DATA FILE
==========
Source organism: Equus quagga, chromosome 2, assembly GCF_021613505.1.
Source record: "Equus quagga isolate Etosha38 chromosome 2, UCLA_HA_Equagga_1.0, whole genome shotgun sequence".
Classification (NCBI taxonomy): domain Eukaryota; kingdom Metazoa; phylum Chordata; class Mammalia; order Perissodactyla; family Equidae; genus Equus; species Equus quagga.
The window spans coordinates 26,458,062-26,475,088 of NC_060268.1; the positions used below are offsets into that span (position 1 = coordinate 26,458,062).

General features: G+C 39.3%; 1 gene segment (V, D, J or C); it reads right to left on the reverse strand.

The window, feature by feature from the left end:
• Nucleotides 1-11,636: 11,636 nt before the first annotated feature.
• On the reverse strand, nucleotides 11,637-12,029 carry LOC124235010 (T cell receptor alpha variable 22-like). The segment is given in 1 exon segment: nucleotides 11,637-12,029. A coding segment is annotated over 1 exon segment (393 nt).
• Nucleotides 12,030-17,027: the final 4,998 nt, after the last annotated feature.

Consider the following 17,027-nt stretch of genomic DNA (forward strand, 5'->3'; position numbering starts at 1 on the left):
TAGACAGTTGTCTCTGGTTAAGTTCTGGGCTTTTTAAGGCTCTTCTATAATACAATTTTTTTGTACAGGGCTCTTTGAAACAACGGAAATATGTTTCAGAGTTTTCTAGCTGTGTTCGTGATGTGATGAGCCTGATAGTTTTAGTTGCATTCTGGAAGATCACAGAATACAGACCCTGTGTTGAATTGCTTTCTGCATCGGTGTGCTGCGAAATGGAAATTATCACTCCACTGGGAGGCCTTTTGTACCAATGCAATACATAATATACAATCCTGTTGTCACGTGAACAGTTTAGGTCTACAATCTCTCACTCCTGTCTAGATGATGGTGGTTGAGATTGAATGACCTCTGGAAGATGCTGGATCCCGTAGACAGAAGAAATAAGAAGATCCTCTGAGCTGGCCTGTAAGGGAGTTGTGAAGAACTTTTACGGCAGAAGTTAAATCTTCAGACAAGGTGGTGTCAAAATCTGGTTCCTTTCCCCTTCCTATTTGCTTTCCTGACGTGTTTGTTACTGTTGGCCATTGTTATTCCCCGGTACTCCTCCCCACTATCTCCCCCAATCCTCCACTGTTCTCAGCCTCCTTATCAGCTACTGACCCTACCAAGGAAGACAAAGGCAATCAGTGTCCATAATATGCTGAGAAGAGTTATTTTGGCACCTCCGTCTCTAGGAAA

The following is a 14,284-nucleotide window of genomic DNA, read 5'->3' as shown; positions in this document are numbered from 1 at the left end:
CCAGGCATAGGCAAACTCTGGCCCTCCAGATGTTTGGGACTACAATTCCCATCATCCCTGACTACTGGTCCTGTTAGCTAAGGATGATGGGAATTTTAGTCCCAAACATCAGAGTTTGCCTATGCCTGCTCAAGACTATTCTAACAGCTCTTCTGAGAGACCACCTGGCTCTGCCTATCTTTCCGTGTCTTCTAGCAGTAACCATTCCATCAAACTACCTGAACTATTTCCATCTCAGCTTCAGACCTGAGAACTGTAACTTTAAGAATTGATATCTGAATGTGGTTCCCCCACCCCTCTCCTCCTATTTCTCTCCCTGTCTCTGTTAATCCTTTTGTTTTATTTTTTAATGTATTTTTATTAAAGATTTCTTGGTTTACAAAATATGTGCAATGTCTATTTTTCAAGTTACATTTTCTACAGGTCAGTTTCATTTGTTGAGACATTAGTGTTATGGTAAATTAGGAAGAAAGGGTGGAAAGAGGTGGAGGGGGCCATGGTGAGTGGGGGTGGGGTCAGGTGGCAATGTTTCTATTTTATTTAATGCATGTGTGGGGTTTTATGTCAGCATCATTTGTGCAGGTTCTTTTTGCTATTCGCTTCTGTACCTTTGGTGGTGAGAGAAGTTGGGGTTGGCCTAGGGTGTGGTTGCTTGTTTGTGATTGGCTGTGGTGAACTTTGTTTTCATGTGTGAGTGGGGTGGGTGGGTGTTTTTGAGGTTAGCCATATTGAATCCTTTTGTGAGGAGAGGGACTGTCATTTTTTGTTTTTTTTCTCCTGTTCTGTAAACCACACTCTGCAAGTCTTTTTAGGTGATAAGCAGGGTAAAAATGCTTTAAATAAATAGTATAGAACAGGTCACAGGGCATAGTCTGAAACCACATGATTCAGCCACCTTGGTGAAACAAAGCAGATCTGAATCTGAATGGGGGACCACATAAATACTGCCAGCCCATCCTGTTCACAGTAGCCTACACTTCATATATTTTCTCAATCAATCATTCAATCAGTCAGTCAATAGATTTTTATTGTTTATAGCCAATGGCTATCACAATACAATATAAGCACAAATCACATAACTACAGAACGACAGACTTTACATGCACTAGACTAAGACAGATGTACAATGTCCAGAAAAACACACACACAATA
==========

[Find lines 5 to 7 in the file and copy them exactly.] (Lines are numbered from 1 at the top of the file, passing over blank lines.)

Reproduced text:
General features: G+C 39.3%; 1 gene segment (V, D, J or C); it reads right to left on the reverse strand.

The window, feature by feature from the left end:
• Nucleotides 1-11,636: 11,636 nt before the first annotated feature.